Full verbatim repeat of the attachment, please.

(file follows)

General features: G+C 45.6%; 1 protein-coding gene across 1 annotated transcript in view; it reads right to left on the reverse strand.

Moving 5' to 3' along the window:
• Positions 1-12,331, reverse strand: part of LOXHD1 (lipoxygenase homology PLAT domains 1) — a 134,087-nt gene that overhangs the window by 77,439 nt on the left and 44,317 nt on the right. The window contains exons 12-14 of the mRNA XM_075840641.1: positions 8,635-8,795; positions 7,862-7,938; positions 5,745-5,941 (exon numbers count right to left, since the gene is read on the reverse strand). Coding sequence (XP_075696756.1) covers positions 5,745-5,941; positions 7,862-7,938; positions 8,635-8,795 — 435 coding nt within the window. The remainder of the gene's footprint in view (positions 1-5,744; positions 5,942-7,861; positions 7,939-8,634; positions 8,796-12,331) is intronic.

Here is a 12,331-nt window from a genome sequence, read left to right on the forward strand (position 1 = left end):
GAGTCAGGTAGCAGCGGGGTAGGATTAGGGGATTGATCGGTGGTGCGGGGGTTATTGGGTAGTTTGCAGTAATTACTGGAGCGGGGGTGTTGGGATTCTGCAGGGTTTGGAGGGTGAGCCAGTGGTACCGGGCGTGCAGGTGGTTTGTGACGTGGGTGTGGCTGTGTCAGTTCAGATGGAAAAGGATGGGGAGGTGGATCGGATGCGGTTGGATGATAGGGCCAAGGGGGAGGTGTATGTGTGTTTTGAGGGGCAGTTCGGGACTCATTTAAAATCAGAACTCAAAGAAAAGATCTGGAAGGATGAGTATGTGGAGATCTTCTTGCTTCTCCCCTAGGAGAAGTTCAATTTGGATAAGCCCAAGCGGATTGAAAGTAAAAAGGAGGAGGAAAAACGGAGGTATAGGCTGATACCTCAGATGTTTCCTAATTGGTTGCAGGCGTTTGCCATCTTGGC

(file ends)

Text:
General features: G+C 45.6%; 1 protein-coding gene across 1 annotated transcript in view; it reads right to left on the reverse strand.

Moving 5' to 3' along the window:
• Positions 1-12,331, reverse strand: part of LOXHD1 (lipoxygenase homology PLAT domains 1) — a 134,087-nt gene that overhangs the window by 77,439 nt on the left and 44,317 nt on the right. The window contains exons 12-14 of the mRNA XM_075840641.1: positions 8,635-8,795; positions 7,862-7,938; positions 5,745-5,941 (exon numbers count right to left, since the gene is read on the reverse strand). Coding sequence (XP_075696756.1) covers positions 5,745-5,941; positions 7,862-7,938; positions 8,635-8,795 — 435 coding nt within the window. The remainder of the gene's footprint in view (positions 1-5,744; positions 5,942-7,861; positions 7,939-8,634; positions 8,796-12,331) is intronic.

Here is a 12,331-nt window from a genome sequence, read left to right on the forward strand (position 1 = left end):
GAGTCAGGTAGCAGCGGGGTAGGATTAGGGGATTGATCGGTGGTGCGGGGGTTATTGGGTAGTTTGCAGTAATTACTGGAGCGGGGGTGTTGGGATTCTGCAGGGTTTGGAGGGTGAGCCAGTGGTACCGGGCGTGCAGGTGGTTTGTGACGTGGGTGTGGCTGTGTCAGTTCAGATGGAAAAGGATGGGGAGGTGGATCGGATGCGGTTGGATGATAGGGCCAAGGGGGAGGTGTATGTGTGTTTTGAGGGGCAGTTCGGGACTCATTTAAAATCAGAACTCAAAGAAAAGATCTGGAAGGATGAGTATGTGGAGATCTTCTTGCTTCTCCCCTAGGAGAAGTTCAATTTGGATAAGCCCAAGCGGATTGAAAGTAAAAAGGAGGAGGAAAAACGGAGGTATAGGCTGATACCTCAGATGTTTCCTAATTGGTTGCAGGCGTTTGCCATCTTGGC